Licella advanced recycling facility takes on plastic waste

No one person can solve the problem of plastic recycling, says Simon Mathewson.

The Commercial Lead in Australia and New Zealand for Advanced Plastic Recycling at Licella, Simon says it will take a collective understanding across industry of the need to move in the same direction to achieve results.

Thanks to what he describes as an evolution of modern manufacturing, Australia is headed in the right direction.

Licella is about 18 months from opening the first full-scale plastics advanced recycling facility in Australia using hydrothermal liquefaction – an innovative technology that uses hot pressurised water to take plastic back to the oil it originally came from.

The company, under Advanced Recycling Victoria (ARV), has an Environment Protection Authority development licence for stage one of the facility to be built at the old Dow Chemical site, in Altona, Victoria. Construction is expected to begin within months and the company has ambitious goals to be operational by the second half of 2024.

Simon says it’s an unprecedented opportunity to support local technology that reduces emission, compared to waste-to-energy and keeps more plastic in circulation compared to other approaches such as pyrolysis.

“If Australia is serious about reaching its plastic waste targets and addressing plastic waste and pollution, we need to embrace new technology such as advanced recycling,” he says. “We need consumers thinking about what’s possible and what’s not. We need government asking what do we expect? And we need industry to be open to new technology and asking how do we adapt to that? Aligning those three things takes bold, brave and collective action.

“What we’re doing is really important but it’s just one piece of the puzzle. We all need to lean in.”

Licella advanced recycling
The Licella Cat-HTR commercial demonstration facility in Somersby, on the NSW Central Coast, runs trials for the commercial facilities under development around the world (including ARV).

Simon says Australia has a more mature, and growing, mechanical recycling market but that isn’t the answer for all waste. And while energy-from-waste is recognition of the value in waste, when you burn it, it’s gone. Plastics is no different from other recycling streams in that it needs circularity.

Advanced (or chemical) recycling, Simon says, is the next step in working with industry to close the loop across the vast majority of plastics still going to landfill.

Licella’s Cat-HTR (Catalytic Hydrothermal Reactor) platform, uses water to create a controlled reaction that means it’s a less energy intensive process and produces a better yield of oil than pyrolysis. It creates a high-grade oil, which is suitable to go back into the local plastic supply chain without any further purification steps. Ultimately, this helps keep more plastic in circulation and further reduces the demand for virgin plastic from fossil resources.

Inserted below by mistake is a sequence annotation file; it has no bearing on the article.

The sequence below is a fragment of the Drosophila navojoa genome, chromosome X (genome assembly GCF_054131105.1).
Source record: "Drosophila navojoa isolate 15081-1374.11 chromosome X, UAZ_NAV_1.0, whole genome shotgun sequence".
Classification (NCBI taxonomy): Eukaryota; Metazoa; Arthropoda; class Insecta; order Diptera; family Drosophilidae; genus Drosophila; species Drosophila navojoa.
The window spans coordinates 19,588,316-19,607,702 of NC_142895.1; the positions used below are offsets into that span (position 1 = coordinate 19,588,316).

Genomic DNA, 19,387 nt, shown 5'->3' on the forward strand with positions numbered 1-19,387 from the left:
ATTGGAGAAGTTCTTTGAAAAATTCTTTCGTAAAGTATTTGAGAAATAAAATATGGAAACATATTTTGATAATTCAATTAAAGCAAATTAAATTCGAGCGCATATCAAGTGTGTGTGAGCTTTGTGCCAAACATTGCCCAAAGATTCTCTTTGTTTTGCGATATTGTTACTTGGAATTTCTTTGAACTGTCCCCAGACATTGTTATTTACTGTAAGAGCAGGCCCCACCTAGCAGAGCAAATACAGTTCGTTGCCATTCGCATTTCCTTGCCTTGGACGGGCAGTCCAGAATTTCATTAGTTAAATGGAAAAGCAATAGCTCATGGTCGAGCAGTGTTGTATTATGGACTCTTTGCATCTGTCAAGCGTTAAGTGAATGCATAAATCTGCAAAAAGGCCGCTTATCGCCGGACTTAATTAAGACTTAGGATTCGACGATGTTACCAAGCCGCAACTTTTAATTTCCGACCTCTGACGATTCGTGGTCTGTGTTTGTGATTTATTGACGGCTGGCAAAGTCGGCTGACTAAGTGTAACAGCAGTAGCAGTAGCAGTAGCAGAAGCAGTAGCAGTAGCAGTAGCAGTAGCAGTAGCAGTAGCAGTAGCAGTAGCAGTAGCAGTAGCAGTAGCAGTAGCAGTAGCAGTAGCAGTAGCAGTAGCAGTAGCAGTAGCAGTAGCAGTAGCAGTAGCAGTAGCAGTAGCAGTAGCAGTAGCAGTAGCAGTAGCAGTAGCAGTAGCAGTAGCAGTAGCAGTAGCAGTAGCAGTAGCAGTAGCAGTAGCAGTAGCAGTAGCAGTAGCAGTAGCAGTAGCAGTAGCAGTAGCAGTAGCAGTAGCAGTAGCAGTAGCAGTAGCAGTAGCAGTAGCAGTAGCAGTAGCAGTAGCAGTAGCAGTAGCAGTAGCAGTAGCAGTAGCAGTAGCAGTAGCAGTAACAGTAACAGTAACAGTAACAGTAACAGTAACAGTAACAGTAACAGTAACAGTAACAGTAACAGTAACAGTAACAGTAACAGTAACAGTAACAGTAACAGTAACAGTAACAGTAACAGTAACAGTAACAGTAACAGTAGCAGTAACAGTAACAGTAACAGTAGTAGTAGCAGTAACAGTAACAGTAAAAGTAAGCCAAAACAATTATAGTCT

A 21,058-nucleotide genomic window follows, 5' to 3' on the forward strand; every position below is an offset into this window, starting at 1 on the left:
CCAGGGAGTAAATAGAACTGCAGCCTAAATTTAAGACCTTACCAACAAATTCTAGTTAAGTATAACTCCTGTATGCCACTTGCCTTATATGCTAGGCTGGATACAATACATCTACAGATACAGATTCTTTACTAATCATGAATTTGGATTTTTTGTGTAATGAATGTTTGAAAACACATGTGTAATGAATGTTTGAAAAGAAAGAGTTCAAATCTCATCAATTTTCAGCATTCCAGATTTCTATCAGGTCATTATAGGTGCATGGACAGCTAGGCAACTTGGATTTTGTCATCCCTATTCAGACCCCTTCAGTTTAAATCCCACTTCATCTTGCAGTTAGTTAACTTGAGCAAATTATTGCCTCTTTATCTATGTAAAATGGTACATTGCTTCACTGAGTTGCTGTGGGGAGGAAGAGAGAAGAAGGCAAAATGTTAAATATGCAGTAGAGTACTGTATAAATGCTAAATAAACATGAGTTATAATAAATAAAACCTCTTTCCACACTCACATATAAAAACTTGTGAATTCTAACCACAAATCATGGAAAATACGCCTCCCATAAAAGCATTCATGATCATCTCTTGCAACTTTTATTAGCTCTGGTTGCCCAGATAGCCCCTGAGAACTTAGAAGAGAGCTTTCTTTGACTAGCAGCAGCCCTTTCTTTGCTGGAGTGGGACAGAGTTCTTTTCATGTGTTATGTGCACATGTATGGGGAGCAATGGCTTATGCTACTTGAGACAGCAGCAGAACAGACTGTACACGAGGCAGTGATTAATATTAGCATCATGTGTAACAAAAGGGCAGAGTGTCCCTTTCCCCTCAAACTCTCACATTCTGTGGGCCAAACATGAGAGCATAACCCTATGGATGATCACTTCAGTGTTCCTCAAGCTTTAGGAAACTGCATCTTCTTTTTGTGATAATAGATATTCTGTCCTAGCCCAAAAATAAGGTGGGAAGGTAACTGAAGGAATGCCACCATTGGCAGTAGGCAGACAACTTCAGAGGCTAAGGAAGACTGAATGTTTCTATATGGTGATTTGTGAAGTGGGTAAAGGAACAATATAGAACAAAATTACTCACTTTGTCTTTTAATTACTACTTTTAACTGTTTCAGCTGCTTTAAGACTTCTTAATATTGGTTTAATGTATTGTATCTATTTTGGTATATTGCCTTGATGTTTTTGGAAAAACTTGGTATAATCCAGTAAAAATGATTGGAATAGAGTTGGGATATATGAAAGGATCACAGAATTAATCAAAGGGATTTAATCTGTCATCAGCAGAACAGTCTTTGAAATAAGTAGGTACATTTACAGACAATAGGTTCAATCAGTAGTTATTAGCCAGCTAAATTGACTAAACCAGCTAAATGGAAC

Simon describes soft plastics feedstock as the immediate priority for the recycling plant. They will play an important role due to the lack of soft plastic recycling options at scale currently, but Licella is looking to fill the gap for a broader range of advanced plastic recycling.

“We have value chain partners across post-consumer, post-industrial and agricultural sectors,” he says. “All of those sectors produce plastic waste, and it all needs to be recycled.

“Post-consumer plastic is great, but it’s not the only plastic that needs a home. This is a much bigger problem that we’re looking to solve.”

Licella is in discussion with organisations across the value chain including waste management, large retailers, and industrial waste producers, to ensure a diverse range of plastic feedstock for the facility. Simon says once the facility has proven circularity of hard-to-recycle plastics it will expand to absorb other waste plastic feedstocks that are currently not collected because there’s nowhere for them to go.

One of the advantages of chemical recycling is that it’s working with the supply chain of plastics, not trying to change it.

Simon says that the building blocks, or chemicals, of the oil produced by Cat-HTR are the same as refined fossil oils. He says demand for offtake requests for the oil from ARVs advanced recycling plant are already extraordinary.

In December 2022, global packaging company Amcor announced it will collaborate with Licella on ARV’s Altona facility, to support the production of new food-grade recycled plastic packaging.

Licella has ambitions to process 400,000 tonnes of plastic waste across Australia within the next five to 10 years.

ARV’s Altona facility initially aims to process 20,000 tonnes a year of waste plastic and is expected to scale up to 70,000 tonnes with an additional 50,000 tonne module added once the next approval comes through from the Victorian EPA.

The Altona plant is one of six currently being built around the world including three in South Korea and others in the United Kingdom and Japan. Plans are also in place for New South Wales and New Zealand.

“We’re already developing a pipeline for this technology in Australia,” Simon says. “We need to be doing this at scale to meet our ambitious national waste targets.

“What we’ve always focused on is circularity in an Australian context. We’d like to be in a position where we are recycling all the plastic Australia produces.

“If the plastic used in Australian produce packaging is manufactured locally – that would be an example of a true plastic circular economy in action.”

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